34. Paradise Lost” by John Milton: This epic poem portrays the biblical fall of man by recounting the temptation of Adam and Eve by the fallen angel Satan and their expulsion from the Garden of Eden.
  35. “Faust” by Johann Wolfgang von Goethe: Faust, a scholar dissatisfied with life, makes a pact with the devil, trading his soul for unlimited knowledge and worldly pleasures, in this exploration of good, evil, and human aspiration.
  36. “Romeo and Juliet” by William Shakespeare: This tragic play tells the story of two young lovers whose deaths reconcile their feuding families, epitomizing young love, fate, and the destructive consequences of familial conflict.
  37. “Hamlet” by William Shakespeare: The Prince of Denmark seeks to avenge his father’s death, facing the moral quandary of revenge, the question of his sanity, and the corruption within his kingdom.
  38. “Macbeth” by William Shakespeare: After hearing a prophecy from three witches, Macbeth, a Scottish general, is driven to murder and usurp the throne, leading to his eventual downfall.
  39. “Othello” by William Shakespeare: Othello, a Moorish general in the Venetian army, is manipulated into believing his beloved wife Desdemona has been unfaithful, leading to destructive jealousy and tragedy.
  40. “King Lear” by William Shakespeare: King Lear’s decision to divide his kingdom among his three daughters ignites a tragic sequence of events marked by betrayal, madness, and loss.
  1. “A Midsummer Night’s Dream” by William Shakespeare: This comedic play weaves together various plots involving two young couples, a group of amateur actors, and mischievous fairies during a midsummer night in a magical forest.
  2. “The Tempest” by William Shakespeare: Exiled on a remote island, sorcerer Prospero conjures a storm to settle old scores and chart a course for his daughter’s future, exploring themes of power, forgiveness, and colonialism.
  3. “The Merchant of Venice” by William Shakespeare: A loan agreement between a merchant in dire straits and a moneylender escalates into a high-stakes conflict, highlighting the tension between mercy and justice, love and law.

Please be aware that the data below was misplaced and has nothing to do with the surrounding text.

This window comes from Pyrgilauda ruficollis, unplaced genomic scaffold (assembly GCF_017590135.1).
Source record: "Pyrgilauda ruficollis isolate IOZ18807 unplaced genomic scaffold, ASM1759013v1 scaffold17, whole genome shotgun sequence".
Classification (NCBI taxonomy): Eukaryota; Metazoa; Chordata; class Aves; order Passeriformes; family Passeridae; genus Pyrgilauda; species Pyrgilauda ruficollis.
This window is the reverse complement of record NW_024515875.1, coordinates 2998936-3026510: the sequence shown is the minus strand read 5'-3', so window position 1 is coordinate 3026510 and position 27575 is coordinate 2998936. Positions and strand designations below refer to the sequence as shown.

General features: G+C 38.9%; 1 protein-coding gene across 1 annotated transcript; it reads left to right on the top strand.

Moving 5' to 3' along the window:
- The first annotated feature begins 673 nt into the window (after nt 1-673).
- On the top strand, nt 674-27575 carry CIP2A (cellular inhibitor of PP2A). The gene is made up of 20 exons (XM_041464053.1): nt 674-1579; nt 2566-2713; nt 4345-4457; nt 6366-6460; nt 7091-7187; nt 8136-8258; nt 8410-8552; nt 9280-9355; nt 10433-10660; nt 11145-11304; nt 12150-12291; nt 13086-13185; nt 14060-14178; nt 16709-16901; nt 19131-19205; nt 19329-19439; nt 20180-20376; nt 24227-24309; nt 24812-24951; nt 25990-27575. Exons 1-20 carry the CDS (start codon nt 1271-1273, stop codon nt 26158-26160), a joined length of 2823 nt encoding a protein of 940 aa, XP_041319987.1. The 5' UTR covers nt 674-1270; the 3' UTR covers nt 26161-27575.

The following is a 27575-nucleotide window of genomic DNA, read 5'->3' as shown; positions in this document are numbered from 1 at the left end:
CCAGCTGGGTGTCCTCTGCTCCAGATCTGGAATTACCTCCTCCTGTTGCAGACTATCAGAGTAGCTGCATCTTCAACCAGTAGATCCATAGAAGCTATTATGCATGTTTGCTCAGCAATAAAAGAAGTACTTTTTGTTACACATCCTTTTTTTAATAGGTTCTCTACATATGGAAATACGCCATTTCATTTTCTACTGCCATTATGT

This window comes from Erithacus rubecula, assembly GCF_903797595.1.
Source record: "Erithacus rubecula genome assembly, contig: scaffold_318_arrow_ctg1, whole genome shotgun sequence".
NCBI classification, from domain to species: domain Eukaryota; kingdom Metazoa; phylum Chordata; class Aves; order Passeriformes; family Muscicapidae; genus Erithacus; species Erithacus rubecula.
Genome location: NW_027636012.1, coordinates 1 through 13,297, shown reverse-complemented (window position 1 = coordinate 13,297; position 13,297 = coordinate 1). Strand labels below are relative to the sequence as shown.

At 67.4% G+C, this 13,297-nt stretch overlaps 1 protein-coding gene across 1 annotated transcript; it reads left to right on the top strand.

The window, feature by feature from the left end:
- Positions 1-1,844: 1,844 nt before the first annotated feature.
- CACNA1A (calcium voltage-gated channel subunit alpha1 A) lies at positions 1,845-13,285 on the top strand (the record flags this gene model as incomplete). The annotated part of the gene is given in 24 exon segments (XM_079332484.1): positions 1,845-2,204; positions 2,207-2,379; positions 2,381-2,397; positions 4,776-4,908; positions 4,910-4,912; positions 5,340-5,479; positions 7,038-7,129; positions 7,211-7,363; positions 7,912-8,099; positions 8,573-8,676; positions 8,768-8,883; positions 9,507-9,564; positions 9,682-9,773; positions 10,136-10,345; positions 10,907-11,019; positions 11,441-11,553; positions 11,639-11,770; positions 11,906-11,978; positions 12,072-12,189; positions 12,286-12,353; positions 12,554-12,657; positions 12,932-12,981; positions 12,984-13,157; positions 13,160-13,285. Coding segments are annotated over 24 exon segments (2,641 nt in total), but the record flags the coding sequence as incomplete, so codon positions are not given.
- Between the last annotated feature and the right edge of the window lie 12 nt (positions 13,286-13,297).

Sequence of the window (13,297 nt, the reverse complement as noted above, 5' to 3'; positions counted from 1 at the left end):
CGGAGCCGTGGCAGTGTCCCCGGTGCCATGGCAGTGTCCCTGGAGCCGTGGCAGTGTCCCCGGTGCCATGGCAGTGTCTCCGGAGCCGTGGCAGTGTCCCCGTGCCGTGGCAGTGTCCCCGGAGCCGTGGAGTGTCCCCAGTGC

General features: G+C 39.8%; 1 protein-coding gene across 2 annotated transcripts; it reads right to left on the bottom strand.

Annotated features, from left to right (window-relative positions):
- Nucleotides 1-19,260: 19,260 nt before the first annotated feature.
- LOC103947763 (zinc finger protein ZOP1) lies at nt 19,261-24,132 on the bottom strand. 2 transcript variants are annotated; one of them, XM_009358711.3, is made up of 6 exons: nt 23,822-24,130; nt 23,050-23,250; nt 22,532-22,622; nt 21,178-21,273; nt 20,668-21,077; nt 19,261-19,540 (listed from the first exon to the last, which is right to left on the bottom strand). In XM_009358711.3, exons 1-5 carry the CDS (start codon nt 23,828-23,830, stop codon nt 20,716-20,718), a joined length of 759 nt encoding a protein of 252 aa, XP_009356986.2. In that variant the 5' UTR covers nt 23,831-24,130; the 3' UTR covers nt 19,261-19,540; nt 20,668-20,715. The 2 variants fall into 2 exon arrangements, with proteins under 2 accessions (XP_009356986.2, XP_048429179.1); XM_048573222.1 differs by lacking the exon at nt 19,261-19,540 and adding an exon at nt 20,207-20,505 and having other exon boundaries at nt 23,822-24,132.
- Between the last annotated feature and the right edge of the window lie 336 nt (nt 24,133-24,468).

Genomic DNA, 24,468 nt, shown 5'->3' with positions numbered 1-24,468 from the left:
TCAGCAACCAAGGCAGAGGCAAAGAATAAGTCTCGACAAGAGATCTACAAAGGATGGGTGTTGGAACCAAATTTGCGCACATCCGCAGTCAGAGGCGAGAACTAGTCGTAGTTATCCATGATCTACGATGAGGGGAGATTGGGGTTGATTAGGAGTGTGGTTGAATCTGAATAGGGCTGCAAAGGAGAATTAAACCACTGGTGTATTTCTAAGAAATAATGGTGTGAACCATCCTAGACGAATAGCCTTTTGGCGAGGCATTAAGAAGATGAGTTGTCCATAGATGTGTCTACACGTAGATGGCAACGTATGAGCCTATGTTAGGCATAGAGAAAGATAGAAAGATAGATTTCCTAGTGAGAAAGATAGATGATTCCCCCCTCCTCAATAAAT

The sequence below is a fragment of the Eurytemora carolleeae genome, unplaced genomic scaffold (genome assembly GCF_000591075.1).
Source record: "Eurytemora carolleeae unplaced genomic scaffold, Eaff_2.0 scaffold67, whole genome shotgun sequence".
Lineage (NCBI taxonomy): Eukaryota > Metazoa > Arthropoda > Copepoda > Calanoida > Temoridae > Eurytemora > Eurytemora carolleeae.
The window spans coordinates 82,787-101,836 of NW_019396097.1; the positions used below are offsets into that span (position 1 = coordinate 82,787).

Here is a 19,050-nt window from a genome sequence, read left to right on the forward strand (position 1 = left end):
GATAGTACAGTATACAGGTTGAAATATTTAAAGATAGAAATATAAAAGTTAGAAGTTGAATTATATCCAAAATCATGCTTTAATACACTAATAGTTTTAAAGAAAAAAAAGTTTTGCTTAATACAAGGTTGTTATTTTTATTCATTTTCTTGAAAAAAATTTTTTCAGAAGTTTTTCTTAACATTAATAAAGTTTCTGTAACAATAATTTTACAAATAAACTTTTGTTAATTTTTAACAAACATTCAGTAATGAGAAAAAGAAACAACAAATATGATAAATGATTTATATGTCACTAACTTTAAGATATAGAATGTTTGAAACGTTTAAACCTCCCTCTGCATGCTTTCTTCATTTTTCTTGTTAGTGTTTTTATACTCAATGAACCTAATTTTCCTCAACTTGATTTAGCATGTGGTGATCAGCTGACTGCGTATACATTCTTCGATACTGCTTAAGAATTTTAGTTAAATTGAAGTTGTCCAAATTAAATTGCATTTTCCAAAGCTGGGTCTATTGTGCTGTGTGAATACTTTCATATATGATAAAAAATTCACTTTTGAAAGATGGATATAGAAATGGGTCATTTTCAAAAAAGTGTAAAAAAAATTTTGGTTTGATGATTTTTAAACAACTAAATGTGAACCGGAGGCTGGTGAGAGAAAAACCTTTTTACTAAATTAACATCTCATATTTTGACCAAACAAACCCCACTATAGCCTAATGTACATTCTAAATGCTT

4. “The Taming of the Shrew” by William Shakespeare: The fiery Katherina and fortune-seeking Petruchio engage in a battle of wits and wills in this comedy about courtship, marriage, and societal expectations of gender.
  5. “Twelfth Night” by William Shakespeare: In this comedy of mistaken identities, shipwrecked Viola, disguised as a man, finds herself at the center of a convoluted love triangle.
  6. “As You Like It” by William Shakespeare: Fleeing persecution, Rosalind finds love and freedom in the Forest of Arden in this romantic comedy that explores themes of nature, love, and identity.
  7. “The Winter’s Tale” by William Shakespeare: A Sicilian king’s unfounded jealousy sets in motion a tale of loss and redemption, weaving together tragedy and comedy, pastoral idyll and magical resurrection.
  8. “Henry IV, Part 1” by William Shakespeare: As rebellion brews, Prince Hal must choose between royal duty and riotous fun in this exploration of power, ambition, and the transition from youth to maturity.
  9. “Henry IV, Part 2” by William Shakespeare: This history play continues the story of Prince Hal’s journey, grappling with the burdens of kingship, the cost of maturity, and the inevitable passage of time.
  10. “Henry V” by William Shakespeare: Newly crowned King Henry V of England sets out to conquer France, offering a nuanced portrait of leadership, war, and the human condition.